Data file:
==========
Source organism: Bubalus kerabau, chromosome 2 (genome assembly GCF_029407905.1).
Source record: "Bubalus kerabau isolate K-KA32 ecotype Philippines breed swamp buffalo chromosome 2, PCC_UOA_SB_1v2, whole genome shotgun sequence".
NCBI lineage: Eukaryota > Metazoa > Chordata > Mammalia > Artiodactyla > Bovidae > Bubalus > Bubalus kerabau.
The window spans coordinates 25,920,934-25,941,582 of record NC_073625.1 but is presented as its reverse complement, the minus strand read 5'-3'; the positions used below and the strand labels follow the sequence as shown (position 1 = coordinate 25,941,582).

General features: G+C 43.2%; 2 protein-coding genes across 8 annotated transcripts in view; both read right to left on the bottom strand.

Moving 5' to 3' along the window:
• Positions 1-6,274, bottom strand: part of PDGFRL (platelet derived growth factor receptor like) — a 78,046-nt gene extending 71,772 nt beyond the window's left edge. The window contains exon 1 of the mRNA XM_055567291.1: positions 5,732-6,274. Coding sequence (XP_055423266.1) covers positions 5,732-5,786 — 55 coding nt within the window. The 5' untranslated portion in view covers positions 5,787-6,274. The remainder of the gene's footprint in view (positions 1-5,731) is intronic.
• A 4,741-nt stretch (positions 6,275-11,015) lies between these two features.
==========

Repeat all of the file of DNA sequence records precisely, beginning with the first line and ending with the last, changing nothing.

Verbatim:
Source organism: Bubalus kerabau, chromosome 2 (genome assembly GCF_029407905.1).
Source record: "Bubalus kerabau isolate K-KA32 ecotype Philippines breed swamp buffalo chromosome 2, PCC_UOA_SB_1v2, whole genome shotgun sequence".
NCBI lineage: Eukaryota > Metazoa > Chordata > Mammalia > Artiodactyla > Bovidae > Bubalus > Bubalus kerabau.
The window spans coordinates 25,920,934-25,941,582 of record NC_073625.1 but is presented as its reverse complement, the minus strand read 5'-3'; the positions used below and the strand labels follow the sequence as shown (position 1 = coordinate 25,941,582).

General features: G+C 43.2%; 2 protein-coding genes across 8 annotated transcripts in view; both read right to left on the bottom strand.

Moving 5' to 3' along the window:
• Positions 1-6,274, bottom strand: part of PDGFRL (platelet derived growth factor receptor like) — a 78,046-nt gene extending 71,772 nt beyond the window's left edge. The window contains exon 1 of the mRNA XM_055567291.1: positions 5,732-6,274. Coding sequence (XP_055423266.1) covers positions 5,732-5,786 — 55 coding nt within the window. The 5' untranslated portion in view covers positions 5,787-6,274. The remainder of the gene's footprint in view (positions 1-5,731) is intronic.
• A 4,741-nt stretch (positions 6,275-11,015) lies between these two features.